If you’re thinking about getting a divorce, chances are you have some questions about the process. One of the biggest questions we get in our office is “how long does it take to get a divorce?” We address that question today on our blog.
In the State of Kansas, it costs $195.00 to file a divorce. That is the clerk’s filing fee to accept your petition for divorce into the court system. Upon filing the petition for divorce, the petition must be on file for at least 60 days before the divorce may be granted. The 60 days is deemed a “cooling off period” in the State of Kansas, in order to make sure the filing party truly wants the divorce to be granted.
During the 60 day period, the opposing party will be served or given a waiver to sign and waive service of process occurring on them. Once the opposing party has been served or acknowledges service through their signed waiver, they are given time to respond. Either 21 days for an in-state resident, or 30 days for an out-of-state resident. The response is one that is filed with the clerk of the district court in the current open case. If the responding party fails to timely answer the petition, they are known to be in “default.” At that point, the filing party may be able to proceed without the responding party.
In the event the responding party timely answers the petition, they are then involved in the case and all further proceedings. Depending on the district court judge, the case may be set for a “status conference” which is essentially a “check-in” hearing. The judge may also want to set the case for a “pre-trial conference” which is an opportunity for the parties to inform the court of the outstanding issues in the case and estimate how long they believe a trial may take.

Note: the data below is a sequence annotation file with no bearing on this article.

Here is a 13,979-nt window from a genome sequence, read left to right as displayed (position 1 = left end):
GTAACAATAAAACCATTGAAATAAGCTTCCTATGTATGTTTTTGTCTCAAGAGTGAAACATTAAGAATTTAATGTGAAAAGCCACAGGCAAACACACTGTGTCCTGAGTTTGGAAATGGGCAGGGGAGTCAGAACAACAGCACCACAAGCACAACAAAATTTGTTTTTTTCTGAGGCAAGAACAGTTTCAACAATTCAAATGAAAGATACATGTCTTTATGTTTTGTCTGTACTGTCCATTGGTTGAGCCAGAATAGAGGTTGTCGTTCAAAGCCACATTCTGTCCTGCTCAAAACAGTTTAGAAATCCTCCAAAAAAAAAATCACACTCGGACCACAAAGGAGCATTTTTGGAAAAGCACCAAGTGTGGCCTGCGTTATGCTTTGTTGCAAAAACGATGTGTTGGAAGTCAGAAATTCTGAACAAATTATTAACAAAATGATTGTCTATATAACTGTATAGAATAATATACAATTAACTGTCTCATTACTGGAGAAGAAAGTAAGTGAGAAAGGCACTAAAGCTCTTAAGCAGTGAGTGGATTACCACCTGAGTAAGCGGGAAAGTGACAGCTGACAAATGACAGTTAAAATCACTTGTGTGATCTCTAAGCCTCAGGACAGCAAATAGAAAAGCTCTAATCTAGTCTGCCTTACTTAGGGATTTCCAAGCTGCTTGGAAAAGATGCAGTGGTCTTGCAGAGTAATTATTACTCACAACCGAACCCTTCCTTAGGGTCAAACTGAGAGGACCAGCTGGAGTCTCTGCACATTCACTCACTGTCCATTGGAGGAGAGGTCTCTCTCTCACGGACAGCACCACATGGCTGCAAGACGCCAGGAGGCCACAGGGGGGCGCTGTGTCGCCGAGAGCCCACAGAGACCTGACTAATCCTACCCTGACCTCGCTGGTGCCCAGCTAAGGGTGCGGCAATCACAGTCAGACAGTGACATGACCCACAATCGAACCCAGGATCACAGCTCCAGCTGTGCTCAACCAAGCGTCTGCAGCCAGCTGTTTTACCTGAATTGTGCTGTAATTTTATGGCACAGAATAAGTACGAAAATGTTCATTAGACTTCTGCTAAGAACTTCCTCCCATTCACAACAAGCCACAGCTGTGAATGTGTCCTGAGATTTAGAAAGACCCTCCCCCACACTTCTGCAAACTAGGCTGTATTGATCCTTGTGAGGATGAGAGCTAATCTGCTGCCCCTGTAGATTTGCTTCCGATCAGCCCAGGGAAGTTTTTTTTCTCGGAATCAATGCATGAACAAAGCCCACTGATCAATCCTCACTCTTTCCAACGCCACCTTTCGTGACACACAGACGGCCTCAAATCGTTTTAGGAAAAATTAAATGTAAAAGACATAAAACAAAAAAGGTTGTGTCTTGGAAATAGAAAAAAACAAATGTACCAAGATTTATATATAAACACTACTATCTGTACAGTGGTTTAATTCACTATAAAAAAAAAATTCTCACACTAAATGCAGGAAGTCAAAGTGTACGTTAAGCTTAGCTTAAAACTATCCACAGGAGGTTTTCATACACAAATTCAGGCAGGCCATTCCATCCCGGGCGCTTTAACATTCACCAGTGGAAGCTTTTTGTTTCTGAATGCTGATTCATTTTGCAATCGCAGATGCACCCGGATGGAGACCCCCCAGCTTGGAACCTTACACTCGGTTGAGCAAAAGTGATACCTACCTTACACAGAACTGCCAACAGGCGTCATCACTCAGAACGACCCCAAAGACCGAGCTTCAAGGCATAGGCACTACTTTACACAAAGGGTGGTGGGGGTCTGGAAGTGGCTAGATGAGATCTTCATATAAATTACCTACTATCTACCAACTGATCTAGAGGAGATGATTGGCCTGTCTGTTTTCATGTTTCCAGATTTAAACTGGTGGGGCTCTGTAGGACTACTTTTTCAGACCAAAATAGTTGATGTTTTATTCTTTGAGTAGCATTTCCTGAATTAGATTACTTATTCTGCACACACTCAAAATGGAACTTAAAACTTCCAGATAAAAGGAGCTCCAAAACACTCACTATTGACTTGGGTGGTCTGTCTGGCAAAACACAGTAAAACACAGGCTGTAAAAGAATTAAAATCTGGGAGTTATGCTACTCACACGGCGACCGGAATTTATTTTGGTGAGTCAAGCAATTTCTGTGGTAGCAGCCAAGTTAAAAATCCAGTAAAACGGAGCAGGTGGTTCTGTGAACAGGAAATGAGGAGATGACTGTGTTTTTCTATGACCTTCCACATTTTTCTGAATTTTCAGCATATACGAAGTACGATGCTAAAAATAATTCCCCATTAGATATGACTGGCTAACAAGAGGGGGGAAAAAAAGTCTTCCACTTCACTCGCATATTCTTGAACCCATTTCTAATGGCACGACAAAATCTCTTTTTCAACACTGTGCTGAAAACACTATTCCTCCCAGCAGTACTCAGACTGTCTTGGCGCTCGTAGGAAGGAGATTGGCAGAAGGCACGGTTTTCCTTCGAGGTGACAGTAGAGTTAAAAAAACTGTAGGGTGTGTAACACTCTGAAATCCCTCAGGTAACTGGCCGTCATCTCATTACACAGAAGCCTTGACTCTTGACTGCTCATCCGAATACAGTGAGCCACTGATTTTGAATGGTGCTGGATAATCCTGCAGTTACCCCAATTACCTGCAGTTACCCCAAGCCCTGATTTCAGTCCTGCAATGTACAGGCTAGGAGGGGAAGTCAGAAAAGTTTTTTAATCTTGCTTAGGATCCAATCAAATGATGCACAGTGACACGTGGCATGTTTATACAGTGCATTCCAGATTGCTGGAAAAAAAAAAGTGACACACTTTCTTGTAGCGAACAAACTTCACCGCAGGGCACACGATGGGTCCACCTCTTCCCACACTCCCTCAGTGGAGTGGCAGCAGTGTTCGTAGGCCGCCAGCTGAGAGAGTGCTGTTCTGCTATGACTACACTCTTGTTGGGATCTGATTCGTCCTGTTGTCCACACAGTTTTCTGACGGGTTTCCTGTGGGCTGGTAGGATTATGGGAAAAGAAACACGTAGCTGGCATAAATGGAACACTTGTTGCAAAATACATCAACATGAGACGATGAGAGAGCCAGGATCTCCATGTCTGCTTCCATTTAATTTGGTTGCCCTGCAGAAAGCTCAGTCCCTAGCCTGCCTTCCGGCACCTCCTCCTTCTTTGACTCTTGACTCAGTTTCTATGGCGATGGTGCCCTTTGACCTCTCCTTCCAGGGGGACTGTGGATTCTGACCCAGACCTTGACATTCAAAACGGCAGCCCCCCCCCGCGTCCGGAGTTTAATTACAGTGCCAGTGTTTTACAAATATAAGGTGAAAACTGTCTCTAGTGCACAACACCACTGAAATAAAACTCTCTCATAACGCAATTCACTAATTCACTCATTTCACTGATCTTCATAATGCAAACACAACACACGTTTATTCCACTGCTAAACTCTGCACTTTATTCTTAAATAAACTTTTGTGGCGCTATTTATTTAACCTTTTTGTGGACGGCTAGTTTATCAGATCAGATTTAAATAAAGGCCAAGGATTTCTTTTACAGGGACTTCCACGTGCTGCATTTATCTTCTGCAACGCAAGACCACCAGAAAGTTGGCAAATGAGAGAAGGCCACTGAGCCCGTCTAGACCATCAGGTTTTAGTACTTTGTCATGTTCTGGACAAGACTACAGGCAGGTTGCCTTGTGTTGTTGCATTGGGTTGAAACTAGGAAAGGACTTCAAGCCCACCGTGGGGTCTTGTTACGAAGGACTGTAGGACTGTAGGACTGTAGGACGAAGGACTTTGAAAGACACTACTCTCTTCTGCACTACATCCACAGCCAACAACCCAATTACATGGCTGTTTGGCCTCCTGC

If the parties in the divorce have children, the court may require mediation to take place. Mediation is an opportunity for the parties to sit down with a neutral third party an attempt to reach an agreement on the custody matters relating to their children. In the event they are successful, the agreement is reduced to a writing and filed with the court. In the event they are unsuccessful, the court will then have the parties present their evidence on the matter.
When the judge finds it appropriate, the case will be set for final hearing or final trial. These terms are used synonymously and just mean that all outstanding matters in the case will be heard in their entirety and the judge in the case will make rulings on all matters.
The important thing to know is that a divorce case can be completely agreed on and no trial will be necessary. The parties can reach agreements relating to property and debt division and the judge will approve if the agreement is fair, just and equitable. The parties can also agree on all matters relating to custody and the judge will approve if the agreement is in the children’s best interests.
Our office looks forward to helping you in your divorce and relieve the stress that we know comes with the process.
Summer Ott Dierks